are notoriously fickle, it is also unwise to permanently alienate a substantial block of opposition supporters. This partly explains another enigma of the LF: why has it continued with a permanent coalition of four major and several minor partners when the CPI(M) could have held a majority on its own? Besides, since the new power structure did not derive its authority from property holding or caste loyalty or religious affiliation but from its claim to ensure livelihood, dignity and fairness, it was necessary for it to demonstrate that it could mediate on behalf of all. Hence, in spite of the continued rhetoric of class demands, the actual practice of power, once the old propertied classes had been effectively neutralised, consisted in resolving disputes, making consensus and maintaining social peace.

These new functions of the party at the village level also required a new type of leader. The old Congress regime was associated, in most parts of West Bengal except where there was a strong Gandhian grass roots peasant movement, with local leaders who derived their authority from landed property or caste loyalty or religious associations. The new local leaders of the LF derived their authority from their participation in political movements and by the fact that they represented “the party”. In other words, their authority was not derived from economic or cultural power but was established autonomously in the political domain. It usually meant a style of leadership that emphasised a simple lifestyle, moral virtue, close familiarity with and easy access to the people, an eagerness to help them in coping with their everyday problems and an ability to communicate with authorities outside the village. While such leaders would frequently intervene in local disputes, they had to maintain a position of neutrality and could not be seen to be permanently identified with any particular faction or interest in the village. As studies carried out in the 1980s showed, the typical local leader of the LF to emerge as panchayat pradhan and party representative was often a schoolteacher.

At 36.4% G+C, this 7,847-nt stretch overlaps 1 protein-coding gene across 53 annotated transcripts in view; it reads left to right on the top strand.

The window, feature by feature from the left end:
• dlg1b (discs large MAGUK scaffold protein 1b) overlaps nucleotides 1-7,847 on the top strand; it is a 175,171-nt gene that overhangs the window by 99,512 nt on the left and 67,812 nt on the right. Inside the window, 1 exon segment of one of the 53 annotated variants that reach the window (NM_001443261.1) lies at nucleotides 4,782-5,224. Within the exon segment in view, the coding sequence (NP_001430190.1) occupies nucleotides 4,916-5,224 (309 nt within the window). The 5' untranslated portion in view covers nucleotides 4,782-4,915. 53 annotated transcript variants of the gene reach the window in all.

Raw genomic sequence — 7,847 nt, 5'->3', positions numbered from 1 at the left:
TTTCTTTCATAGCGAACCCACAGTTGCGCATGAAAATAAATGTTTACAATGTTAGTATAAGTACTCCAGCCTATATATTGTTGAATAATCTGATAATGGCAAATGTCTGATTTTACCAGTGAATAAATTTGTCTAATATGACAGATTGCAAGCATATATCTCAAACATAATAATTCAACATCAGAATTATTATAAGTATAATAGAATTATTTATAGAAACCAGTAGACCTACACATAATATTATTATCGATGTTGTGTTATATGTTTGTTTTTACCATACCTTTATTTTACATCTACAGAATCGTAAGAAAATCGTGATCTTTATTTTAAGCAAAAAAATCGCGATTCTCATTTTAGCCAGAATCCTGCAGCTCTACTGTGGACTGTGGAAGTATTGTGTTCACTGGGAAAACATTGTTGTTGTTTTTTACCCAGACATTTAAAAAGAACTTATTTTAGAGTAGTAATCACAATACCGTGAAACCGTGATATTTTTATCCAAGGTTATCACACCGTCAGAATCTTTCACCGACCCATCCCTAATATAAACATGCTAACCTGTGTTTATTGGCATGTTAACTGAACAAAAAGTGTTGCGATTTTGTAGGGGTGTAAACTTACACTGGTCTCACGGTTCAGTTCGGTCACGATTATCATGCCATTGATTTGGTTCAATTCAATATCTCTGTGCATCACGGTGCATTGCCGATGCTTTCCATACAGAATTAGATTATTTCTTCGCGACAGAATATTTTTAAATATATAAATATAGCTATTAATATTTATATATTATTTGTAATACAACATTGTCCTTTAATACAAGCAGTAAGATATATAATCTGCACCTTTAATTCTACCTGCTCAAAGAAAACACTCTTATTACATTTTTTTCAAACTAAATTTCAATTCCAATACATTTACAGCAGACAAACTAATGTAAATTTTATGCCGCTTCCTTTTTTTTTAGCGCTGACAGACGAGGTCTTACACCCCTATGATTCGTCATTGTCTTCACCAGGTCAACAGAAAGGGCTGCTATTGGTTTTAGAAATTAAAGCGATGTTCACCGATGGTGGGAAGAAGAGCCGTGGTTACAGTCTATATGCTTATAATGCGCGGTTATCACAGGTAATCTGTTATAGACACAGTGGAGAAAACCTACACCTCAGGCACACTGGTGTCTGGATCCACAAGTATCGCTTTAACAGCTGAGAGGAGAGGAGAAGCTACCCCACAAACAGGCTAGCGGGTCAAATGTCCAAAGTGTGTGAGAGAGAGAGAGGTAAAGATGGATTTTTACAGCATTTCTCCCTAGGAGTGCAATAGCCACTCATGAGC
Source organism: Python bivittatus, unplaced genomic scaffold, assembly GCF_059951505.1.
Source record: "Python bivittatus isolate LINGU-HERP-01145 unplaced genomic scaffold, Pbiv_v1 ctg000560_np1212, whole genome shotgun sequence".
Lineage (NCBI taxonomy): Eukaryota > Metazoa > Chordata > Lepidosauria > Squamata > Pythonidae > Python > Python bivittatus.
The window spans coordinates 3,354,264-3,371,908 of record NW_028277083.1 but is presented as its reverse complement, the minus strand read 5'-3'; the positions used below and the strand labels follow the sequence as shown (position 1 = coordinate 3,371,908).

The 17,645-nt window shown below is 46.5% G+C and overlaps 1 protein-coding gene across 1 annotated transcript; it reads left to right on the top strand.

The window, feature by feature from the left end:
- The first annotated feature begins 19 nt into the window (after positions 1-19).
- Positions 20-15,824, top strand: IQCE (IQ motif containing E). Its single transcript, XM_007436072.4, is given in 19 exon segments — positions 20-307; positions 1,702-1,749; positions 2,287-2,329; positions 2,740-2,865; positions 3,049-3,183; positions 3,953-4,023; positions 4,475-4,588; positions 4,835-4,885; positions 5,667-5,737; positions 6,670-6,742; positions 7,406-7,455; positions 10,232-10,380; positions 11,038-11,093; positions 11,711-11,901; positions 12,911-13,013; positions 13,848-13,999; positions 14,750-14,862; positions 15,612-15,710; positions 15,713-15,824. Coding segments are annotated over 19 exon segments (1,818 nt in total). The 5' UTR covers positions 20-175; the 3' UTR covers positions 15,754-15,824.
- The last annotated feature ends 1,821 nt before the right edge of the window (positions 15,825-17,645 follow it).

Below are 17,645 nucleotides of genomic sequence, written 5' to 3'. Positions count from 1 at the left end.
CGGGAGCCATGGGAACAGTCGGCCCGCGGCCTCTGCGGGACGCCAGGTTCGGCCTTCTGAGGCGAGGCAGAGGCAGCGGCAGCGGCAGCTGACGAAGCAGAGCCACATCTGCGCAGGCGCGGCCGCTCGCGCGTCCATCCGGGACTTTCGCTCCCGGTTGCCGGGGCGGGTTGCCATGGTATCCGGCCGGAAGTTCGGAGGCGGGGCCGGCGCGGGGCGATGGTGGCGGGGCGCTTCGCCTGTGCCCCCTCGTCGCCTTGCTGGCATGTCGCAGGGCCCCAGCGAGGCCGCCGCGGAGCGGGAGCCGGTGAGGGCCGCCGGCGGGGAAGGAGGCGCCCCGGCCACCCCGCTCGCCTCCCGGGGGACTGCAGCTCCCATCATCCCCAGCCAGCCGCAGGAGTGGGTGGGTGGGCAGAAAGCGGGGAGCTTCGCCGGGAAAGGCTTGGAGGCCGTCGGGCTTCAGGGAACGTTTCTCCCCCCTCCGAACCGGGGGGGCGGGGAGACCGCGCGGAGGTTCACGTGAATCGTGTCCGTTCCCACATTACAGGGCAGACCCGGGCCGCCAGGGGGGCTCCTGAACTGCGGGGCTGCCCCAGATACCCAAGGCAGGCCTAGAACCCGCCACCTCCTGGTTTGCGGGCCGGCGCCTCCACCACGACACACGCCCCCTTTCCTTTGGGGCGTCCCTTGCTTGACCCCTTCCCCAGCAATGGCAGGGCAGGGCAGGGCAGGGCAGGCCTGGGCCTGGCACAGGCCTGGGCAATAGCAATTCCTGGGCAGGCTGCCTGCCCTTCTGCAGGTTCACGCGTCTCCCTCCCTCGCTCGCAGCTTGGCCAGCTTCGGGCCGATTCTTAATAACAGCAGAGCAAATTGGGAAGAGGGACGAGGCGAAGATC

This situation has evidently changed in the last decade or so. Among the most important reasons are changes in the conditions of agricultural production and the growing importance of nonagricultural activities in rural society. The changes have created unprecedented demands that the local institution of the party is now required to fulfil. There lies, I believe, the main internal dynamic that now threatens the political stability of rural West Bengal.